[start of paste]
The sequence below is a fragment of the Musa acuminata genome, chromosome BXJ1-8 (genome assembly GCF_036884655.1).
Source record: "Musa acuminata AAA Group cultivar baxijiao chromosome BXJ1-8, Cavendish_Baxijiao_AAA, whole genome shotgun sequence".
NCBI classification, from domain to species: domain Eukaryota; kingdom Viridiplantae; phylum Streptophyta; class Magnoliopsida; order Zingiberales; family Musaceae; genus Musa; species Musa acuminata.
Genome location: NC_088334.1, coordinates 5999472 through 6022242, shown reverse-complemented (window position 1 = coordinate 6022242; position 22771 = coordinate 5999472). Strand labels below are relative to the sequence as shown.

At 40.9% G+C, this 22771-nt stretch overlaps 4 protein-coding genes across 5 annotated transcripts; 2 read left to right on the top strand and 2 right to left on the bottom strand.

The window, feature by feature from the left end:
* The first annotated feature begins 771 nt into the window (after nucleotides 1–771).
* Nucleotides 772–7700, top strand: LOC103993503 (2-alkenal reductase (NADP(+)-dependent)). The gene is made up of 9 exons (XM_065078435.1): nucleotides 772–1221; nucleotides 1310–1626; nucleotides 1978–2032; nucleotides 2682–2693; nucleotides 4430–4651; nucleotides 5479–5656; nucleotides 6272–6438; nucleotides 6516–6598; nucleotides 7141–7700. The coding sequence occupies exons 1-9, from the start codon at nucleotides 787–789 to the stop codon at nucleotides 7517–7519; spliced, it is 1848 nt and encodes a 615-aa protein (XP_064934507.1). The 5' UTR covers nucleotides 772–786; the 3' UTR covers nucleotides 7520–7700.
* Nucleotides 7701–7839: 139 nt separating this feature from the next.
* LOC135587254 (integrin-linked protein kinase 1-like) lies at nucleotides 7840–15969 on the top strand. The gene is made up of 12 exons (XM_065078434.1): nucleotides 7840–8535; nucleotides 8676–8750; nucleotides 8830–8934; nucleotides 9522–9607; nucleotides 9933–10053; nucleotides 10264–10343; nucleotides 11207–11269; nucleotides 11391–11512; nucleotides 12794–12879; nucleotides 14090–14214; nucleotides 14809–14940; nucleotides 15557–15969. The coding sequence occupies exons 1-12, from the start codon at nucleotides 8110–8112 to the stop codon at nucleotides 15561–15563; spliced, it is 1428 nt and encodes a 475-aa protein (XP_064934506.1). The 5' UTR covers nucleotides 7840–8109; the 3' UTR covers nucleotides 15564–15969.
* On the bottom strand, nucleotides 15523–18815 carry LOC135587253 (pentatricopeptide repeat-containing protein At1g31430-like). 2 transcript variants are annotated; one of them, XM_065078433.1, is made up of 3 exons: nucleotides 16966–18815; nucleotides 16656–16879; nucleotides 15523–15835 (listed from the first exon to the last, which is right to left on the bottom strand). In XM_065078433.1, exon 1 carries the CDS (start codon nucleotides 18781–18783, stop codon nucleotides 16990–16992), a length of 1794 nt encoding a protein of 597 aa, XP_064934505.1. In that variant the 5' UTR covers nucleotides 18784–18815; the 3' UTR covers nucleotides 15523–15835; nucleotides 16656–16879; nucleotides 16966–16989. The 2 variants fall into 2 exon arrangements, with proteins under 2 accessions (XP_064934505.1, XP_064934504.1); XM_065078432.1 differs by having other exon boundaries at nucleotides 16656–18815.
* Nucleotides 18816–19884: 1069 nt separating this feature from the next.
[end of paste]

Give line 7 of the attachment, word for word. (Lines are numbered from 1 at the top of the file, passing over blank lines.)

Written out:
* The first annotated feature begins 771 nt into the window (after nucleotides 1–771).